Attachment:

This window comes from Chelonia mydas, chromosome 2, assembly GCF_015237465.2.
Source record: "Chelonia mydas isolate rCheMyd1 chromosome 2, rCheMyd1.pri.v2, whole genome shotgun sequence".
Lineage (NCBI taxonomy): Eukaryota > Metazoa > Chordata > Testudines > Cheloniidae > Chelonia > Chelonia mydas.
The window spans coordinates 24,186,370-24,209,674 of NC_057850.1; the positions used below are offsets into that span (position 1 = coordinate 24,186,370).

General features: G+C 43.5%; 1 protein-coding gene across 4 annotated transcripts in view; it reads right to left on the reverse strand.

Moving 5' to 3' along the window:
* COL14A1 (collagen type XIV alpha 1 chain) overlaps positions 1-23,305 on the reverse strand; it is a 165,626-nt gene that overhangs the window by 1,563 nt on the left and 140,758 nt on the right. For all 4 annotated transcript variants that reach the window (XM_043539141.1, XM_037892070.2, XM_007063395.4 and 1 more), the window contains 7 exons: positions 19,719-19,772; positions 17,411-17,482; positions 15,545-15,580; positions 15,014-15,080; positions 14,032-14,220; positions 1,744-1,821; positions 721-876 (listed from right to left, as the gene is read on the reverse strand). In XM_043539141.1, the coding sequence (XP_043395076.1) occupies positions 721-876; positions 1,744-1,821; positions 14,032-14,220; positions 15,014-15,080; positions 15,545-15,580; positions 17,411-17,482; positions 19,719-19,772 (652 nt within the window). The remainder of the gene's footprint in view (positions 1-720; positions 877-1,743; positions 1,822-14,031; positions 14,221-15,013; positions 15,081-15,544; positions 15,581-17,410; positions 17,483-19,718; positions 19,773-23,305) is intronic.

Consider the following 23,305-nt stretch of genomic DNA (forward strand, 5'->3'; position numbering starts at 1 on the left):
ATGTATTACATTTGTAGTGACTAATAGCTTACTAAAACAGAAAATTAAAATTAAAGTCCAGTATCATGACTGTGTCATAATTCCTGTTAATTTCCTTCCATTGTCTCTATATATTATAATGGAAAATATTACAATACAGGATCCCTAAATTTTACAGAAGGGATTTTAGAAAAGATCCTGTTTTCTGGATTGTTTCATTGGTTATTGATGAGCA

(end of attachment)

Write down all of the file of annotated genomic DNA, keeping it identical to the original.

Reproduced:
This window comes from Chelonia mydas, chromosome 2, assembly GCF_015237465.2.
Source record: "Chelonia mydas isolate rCheMyd1 chromosome 2, rCheMyd1.pri.v2, whole genome shotgun sequence".
Lineage (NCBI taxonomy): Eukaryota > Metazoa > Chordata > Testudines > Cheloniidae > Chelonia > Chelonia mydas.
The window spans coordinates 24,186,370-24,209,674 of NC_057850.1; the positions used below are offsets into that span (position 1 = coordinate 24,186,370).

General features: G+C 43.5%; 1 protein-coding gene across 4 annotated transcripts in view; it reads right to left on the reverse strand.

Moving 5' to 3' along the window:
* COL14A1 (collagen type XIV alpha 1 chain) overlaps positions 1-23,305 on the reverse strand; it is a 165,626-nt gene that overhangs the window by 1,563 nt on the left and 140,758 nt on the right. For all 4 annotated transcript variants that reach the window (XM_043539141.1, XM_037892070.2, XM_007063395.4 and 1 more), the window contains 7 exons: positions 19,719-19,772; positions 17,411-17,482; positions 15,545-15,580; positions 15,014-15,080; positions 14,032-14,220; positions 1,744-1,821; positions 721-876 (listed from right to left, as the gene is read on the reverse strand). In XM_043539141.1, the coding sequence (XP_043395076.1) occupies positions 721-876; positions 1,744-1,821; positions 14,032-14,220; positions 15,014-15,080; positions 15,545-15,580; positions 17,411-17,482; positions 19,719-19,772 (652 nt within the window). The remainder of the gene's footprint in view (positions 1-720; positions 877-1,743; positions 1,822-14,031; positions 14,221-15,013; positions 15,081-15,544; positions 15,581-17,410; positions 17,483-19,718; positions 19,773-23,305) is intronic.

Consider the following 23,305-nt stretch of genomic DNA (forward strand, 5'->3'; position numbering starts at 1 on the left):
ATGTATTACATTTGTAGTGACTAATAGCTTACTAAAACAGAAAATTAAAATTAAAGTCCAGTATCATGACTGTGTCATAATTCCTGTTAATTTCCTTCCATTGTCTCTATATATTATAATGGAAAATATTACAATACAGGATCCCTAAATTTTACAGAAGGGATTTTAGAAAAGATCCTGTTTTCTGGATTGTTTCATTGGTTATTGATGAGCA